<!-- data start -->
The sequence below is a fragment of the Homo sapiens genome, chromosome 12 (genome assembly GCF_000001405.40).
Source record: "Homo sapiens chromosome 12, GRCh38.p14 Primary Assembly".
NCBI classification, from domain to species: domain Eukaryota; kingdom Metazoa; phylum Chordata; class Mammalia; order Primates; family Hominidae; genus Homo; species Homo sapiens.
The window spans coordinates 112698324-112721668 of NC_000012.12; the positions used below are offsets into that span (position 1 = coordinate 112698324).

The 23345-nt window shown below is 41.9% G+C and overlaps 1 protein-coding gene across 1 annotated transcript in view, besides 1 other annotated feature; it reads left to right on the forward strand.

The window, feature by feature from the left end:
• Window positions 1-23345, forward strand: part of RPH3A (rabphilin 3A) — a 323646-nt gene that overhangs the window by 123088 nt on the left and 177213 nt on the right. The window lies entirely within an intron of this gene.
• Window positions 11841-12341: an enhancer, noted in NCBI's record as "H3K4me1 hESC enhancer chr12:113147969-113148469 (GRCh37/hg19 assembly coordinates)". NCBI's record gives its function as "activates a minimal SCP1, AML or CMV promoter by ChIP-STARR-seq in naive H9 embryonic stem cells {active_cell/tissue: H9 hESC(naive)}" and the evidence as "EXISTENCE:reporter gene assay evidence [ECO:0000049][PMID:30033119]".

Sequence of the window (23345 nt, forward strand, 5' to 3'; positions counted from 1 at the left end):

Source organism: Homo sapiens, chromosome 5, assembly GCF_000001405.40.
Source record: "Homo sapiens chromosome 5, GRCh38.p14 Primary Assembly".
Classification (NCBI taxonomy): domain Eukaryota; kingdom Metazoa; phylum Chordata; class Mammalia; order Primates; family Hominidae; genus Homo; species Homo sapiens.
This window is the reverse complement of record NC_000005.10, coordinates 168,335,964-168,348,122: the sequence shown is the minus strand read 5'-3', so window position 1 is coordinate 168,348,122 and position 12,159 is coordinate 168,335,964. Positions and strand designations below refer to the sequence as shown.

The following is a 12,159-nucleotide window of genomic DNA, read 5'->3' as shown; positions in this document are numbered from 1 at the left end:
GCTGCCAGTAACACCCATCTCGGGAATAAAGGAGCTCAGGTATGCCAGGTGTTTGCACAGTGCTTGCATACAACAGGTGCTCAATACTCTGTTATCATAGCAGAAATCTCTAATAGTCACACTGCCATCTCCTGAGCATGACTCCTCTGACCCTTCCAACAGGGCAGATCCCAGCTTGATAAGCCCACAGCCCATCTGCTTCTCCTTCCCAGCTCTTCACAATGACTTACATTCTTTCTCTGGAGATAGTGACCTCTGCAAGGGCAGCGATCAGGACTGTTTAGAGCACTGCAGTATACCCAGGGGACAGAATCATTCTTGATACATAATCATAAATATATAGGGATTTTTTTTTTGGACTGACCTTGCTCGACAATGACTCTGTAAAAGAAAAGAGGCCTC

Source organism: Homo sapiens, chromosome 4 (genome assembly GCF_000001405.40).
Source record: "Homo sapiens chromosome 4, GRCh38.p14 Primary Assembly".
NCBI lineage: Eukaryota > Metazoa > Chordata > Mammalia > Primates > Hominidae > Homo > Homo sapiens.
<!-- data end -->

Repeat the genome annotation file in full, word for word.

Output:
The sequence below is a fragment of the Homo sapiens genome, chromosome 12 (genome assembly GCF_000001405.40).
Source record: "Homo sapiens chromosome 12, GRCh38.p14 Primary Assembly".
NCBI classification, from domain to species: domain Eukaryota; kingdom Metazoa; phylum Chordata; class Mammalia; order Primates; family Hominidae; genus Homo; species Homo sapiens.
The window spans coordinates 112698324-112721668 of NC_000012.12; the positions used below are offsets into that span (position 1 = coordinate 112698324).

The 23345-nt window shown below is 41.9% G+C and overlaps 1 protein-coding gene across 1 annotated transcript in view, besides 1 other annotated feature; it reads left to right on the forward strand.

The window, feature by feature from the left end:
• Window positions 1-23345, forward strand: part of RPH3A (rabphilin 3A) — a 323646-nt gene that overhangs the window by 123088 nt on the left and 177213 nt on the right. The window lies entirely within an intron of this gene.
• Window positions 11841-12341: an enhancer, noted in NCBI's record as "H3K4me1 hESC enhancer chr12:113147969-113148469 (GRCh37/hg19 assembly coordinates)". NCBI's record gives its function as "activates a minimal SCP1, AML or CMV promoter by ChIP-STARR-seq in naive H9 embryonic stem cells {active_cell/tissue: H9 hESC(naive)}" and the evidence as "EXISTENCE:reporter gene assay evidence [ECO:0000049][PMID:30033119]".

Sequence of the window (23345 nt, forward strand, 5' to 3'; positions counted from 1 at the left end):

Source organism: Homo sapiens, chromosome 5, assembly GCF_000001405.40.
Source record: "Homo sapiens chromosome 5, GRCh38.p14 Primary Assembly".
Classification (NCBI taxonomy): domain Eukaryota; kingdom Metazoa; phylum Chordata; class Mammalia; order Primates; family Hominidae; genus Homo; species Homo sapiens.
This window is the reverse complement of record NC_000005.10, coordinates 168,335,964-168,348,122: the sequence shown is the minus strand read 5'-3', so window position 1 is coordinate 168,348,122 and position 12,159 is coordinate 168,335,964. Positions and strand designations below refer to the sequence as shown.

The following is a 12,159-nucleotide window of genomic DNA, read 5'->3' as shown; positions in this document are numbered from 1 at the left end:
GCTGCCAGTAACACCCATCTCGGGAATAAAGGAGCTCAGGTATGCCAGGTGTTTGCACAGTGCTTGCATACAACAGGTGCTCAATACTCTGTTATCATAGCAGAAATCTCTAATAGTCACACTGCCATCTCCTGAGCATGACTCCTCTGACCCTTCCAACAGGGCAGATCCCAGCTTGATAAGCCCACAGCCCATCTGCTTCTCCTTCCCAGCTCTTCACAATGACTTACATTCTTTCTCTGGAGATAGTGACCTCTGCAAGGGCAGCGATCAGGACTGTTTAGAGCACTGCAGTATACCCAGGGGACAGAATCATTCTTGATACATAATCATAAATATATAGGGATTTTTTTTTTGGACTGACCTTGCTCGACAATGACTCTGTAAAAGAAAAGAGGCCTC

Source organism: Homo sapiens, chromosome 4 (genome assembly GCF_000001405.40).
Source record: "Homo sapiens chromosome 4, GRCh38.p14 Primary Assembly".
NCBI lineage: Eukaryota > Metazoa > Chordata > Mammalia > Primates > Hominidae > Homo > Homo sapiens.